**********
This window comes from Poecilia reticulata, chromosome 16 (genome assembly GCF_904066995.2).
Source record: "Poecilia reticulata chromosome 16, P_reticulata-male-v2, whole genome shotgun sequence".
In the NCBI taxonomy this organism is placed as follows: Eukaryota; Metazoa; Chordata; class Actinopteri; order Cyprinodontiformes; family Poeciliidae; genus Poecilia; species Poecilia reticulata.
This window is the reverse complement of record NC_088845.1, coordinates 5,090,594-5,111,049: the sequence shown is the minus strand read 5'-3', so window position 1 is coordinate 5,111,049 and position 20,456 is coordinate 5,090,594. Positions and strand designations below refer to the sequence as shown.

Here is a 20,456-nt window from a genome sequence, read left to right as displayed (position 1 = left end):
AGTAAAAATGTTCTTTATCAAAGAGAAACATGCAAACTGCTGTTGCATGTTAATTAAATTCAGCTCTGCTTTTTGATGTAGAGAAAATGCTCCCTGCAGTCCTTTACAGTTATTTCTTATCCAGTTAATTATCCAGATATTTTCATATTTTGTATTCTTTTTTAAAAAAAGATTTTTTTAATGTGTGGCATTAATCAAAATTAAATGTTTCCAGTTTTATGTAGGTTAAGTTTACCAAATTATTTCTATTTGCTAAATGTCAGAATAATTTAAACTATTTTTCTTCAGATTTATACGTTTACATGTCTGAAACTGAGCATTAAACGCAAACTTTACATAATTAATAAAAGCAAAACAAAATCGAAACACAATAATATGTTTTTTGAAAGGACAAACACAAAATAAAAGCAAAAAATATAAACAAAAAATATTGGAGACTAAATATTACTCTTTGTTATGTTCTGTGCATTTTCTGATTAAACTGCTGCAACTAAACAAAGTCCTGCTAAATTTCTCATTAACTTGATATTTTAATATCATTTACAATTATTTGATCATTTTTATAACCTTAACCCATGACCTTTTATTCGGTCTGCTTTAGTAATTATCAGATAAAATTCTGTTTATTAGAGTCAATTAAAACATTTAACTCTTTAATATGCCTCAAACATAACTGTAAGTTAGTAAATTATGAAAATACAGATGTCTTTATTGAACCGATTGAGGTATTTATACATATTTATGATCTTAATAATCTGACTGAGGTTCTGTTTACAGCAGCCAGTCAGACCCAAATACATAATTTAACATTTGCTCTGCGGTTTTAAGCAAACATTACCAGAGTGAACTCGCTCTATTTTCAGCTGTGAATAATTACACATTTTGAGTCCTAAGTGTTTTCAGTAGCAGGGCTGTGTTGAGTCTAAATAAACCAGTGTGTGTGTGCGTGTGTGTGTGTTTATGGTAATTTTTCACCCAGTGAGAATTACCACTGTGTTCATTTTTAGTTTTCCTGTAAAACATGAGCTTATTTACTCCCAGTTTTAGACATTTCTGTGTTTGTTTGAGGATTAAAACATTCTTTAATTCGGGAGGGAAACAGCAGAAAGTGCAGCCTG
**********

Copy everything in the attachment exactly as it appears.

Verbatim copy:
This window comes from Poecilia reticulata, chromosome 16 (genome assembly GCF_904066995.2).
Source record: "Poecilia reticulata chromosome 16, P_reticulata-male-v2, whole genome shotgun sequence".
In the NCBI taxonomy this organism is placed as follows: Eukaryota; Metazoa; Chordata; class Actinopteri; order Cyprinodontiformes; family Poeciliidae; genus Poecilia; species Poecilia reticulata.
This window is the reverse complement of record NC_088845.1, coordinates 5,090,594-5,111,049: the sequence shown is the minus strand read 5'-3', so window position 1 is coordinate 5,111,049 and position 20,456 is coordinate 5,090,594. Positions and strand designations below refer to the sequence as shown.

Here is a 20,456-nt window from a genome sequence, read left to right as displayed (position 1 = left end):
AGTAAAAATGTTCTTTATCAAAGAGAAACATGCAAACTGCTGTTGCATGTTAATTAAATTCAGCTCTGCTTTTTGATGTAGAGAAAATGCTCCCTGCAGTCCTTTACAGTTATTTCTTATCCAGTTAATTATCCAGATATTTTCATATTTTGTATTCTTTTTTAAAAAAAGATTTTTTTAATGTGTGGCATTAATCAAAATTAAATGTTTCCAGTTTTATGTAGGTTAAGTTTACCAAATTATTTCTATTTGCTAAATGTCAGAATAATTTAAACTATTTTTCTTCAGATTTATACGTTTACATGTCTGAAACTGAGCATTAAACGCAAACTTTACATAATTAATAAAAGCAAAACAAAATCGAAACACAATAATATGTTTTTTGAAAGGACAAACACAAAATAAAAGCAAAAAATATAAACAAAAAATATTGGAGACTAAATATTACTCTTTGTTATGTTCTGTGCATTTTCTGATTAAACTGCTGCAACTAAACAAAGTCCTGCTAAATTTCTCATTAACTTGATATTTTAATATCATTTACAATTATTTGATCATTTTTATAACCTTAACCCATGACCTTTTATTCGGTCTGCTTTAGTAATTATCAGATAAAATTCTGTTTATTAGAGTCAATTAAAACATTTAACTCTTTAATATGCCTCAAACATAACTGTAAGTTAGTAAATTATGAAAATACAGATGTCTTTATTGAACCGATTGAGGTATTTATACATATTTATGATCTTAATAATCTGACTGAGGTTCTGTTTACAGCAGCCAGTCAGACCCAAATACATAATTTAACATTTGCTCTGCGGTTTTAAGCAAACATTACCAGAGTGAACTCGCTCTATTTTCAGCTGTGAATAATTACACATTTTGAGTCCTAAGTGTTTTCAGTAGCAGGGCTGTGTTGAGTCTAAATAAACCAGTGTGTGTGTGCGTGTGTGTGTGTTTATGGTAATTTTTCACCCAGTGAGAATTACCACTGTGTTCATTTTTAGTTTTCCTGTAAAACATGAGCTTATTTACTCCCAGTTTTAGACATTTCTGTGTTTGTTTGAGGATTAAAACATTCTTTAATTCGGGAGGGAAACAGCAGAAAGTGCAGCCTG